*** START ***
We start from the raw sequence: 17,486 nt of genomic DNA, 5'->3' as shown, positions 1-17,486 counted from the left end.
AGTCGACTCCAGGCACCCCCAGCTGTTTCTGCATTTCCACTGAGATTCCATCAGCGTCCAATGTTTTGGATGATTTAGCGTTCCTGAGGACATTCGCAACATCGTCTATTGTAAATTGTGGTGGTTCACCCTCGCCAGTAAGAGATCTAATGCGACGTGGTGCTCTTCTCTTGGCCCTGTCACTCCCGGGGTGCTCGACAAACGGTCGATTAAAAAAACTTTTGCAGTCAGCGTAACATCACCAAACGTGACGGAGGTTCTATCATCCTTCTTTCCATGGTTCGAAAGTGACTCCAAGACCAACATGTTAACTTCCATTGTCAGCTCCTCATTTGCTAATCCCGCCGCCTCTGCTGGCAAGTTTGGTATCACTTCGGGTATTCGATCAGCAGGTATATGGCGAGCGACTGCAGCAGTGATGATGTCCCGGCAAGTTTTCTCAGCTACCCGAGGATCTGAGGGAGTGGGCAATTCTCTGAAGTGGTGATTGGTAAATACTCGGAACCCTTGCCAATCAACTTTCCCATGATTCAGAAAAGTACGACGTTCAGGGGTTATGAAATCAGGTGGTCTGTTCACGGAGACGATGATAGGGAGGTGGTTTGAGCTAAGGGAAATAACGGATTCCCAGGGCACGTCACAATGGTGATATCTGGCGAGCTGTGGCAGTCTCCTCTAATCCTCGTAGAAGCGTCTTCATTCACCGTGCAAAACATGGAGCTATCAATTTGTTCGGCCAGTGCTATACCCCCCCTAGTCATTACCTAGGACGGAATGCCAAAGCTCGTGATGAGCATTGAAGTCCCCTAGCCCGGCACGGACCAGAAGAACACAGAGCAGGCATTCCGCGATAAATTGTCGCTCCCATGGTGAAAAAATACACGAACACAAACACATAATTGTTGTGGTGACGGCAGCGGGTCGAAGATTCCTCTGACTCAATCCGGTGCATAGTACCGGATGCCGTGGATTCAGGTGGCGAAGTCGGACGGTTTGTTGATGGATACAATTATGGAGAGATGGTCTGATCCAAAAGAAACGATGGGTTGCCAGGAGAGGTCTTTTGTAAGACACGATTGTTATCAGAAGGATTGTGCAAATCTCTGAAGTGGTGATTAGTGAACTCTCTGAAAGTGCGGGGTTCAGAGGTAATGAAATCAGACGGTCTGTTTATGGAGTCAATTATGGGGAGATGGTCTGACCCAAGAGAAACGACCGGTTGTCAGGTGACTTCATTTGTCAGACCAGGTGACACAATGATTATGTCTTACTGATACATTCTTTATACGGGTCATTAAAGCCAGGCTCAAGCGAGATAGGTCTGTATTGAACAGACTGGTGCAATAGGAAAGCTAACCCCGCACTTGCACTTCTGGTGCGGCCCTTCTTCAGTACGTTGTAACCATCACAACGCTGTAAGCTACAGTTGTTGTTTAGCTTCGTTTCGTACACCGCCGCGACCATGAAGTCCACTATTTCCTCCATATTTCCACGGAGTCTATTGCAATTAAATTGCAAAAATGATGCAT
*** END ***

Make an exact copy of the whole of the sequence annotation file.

We start from the raw sequence: 17,486 nt of genomic DNA, 5'->3' as shown, positions 1-17,486 counted from the left end.
AGTCGACTCCAGGCACCCCCAGCTGTTTCTGCATTTCCACTGAGATTCCATCAGCGTCCAATGTTTTGGATGATTTAGCGTTCCTGAGGACATTCGCAACATCGTCTATTGTAAATTGTGGTGGTTCACCCTCGCCAGTAAGAGATCTAATGCGACGTGGTGCTCTTCTCTTGGCCCTGTCACTCCCGGGGTGCTCGACAAACGGTCGATTAAAAAAACTTTTGCAGTCAGCGTAACATCACCAAACGTGACGGAGGTTCTATCATCCTTCTTTCCATGGTTCGAAAGTGACTCCAAGACCAACATGTTAACTTCCATTGTCAGCTCCTCATTTGCTAATCCCGCCGCCTCTGCTGGCAAGTTTGGTATCACTTCGGGTATTCGATCAGCAGGTATATGGCGAGCGACTGCAGCAGTGATGATGTCCCGGCAAGTTTTCTCAGCTACCCGAGGATCTGAGGGAGTGGGCAATTCTCTGAAGTGGTGATTGGTAAATACTCGGAACCCTTGCCAATCAACTTTCCCATGATTCAGAAAAGTACGACGTTCAGGGGTTATGAAATCAGGTGGTCTGTTCACGGAGACGATGATAGGGAGGTGGTTTGAGCTAAGGGAAATAACGGATTCCCAGGGCACGTCACAATGGTGATATCTGGCGAGCTGTGGCAGTCTCCTCTAATCCTCGTAGAAGCGTCTTCATTCACCGTGCAAAACATGGAGCTATCAATTTGTTCGGCCAGTGCTATACCCCCCCTAGTCATTACCTAGGACGGAATGCCAAAGCTCGTGATGAGCATTGAAGTCCCCTAGCCCGGCACGGACCAGAAGAACACAGAGCAGGCATTCCGCGATAAATTGTCGCTCCCATGGTGAAAAAATACACGAACACAAACACATAATTGTTGTGGTGACGGCAGCGGGTCGAAGATTCCTCTGACTCAATCCGGTGCATAGTACCGGATGCCGTGGATTCAGGTGGCGAAGTCGGACGGTTTGTTGATGGATACAATTATGGAGAGATGGTCTGATCCAAAAGAAACGATGGGTTGCCAGGAGAGGTCTTTTGTAAGACACGATTGTTATCAGAAGGATTGTGCAAATCTCTGAAGTGGTGATTAGTGAACTCTCTGAAAGTGCGGGGTTCAGAGGTAATGAAATCAGACGGTCTGTTTATGGAGTCAATTATGGGGAGATGGTCTGACCCAAGAGAAACGACCGGTTGTCAGGTGACTTCATTTGTCAGACCAGGTGACACAATGATTATGTCTTACTGATACATTCTTTATACGGGTCATTAAAGCCAGGCTCAAGCGAGATAGGTCTGTATTGAACAGACTGGTGCAATAGGAAAGCTAACCCCGCACTTGCACTTCTGGTGCGGCCCTTCTTCAGTACGTTGTAACCATCACAACGCTGTAAGCTACAGTTGTTGTTTAGCTTCGTTTCGTACACCGCCGCGACCATGAAGTCCACTATTTCCTCCATATTTCCACGGAGTCTATTGCAATTAAATTGCAAAAATGATGCAT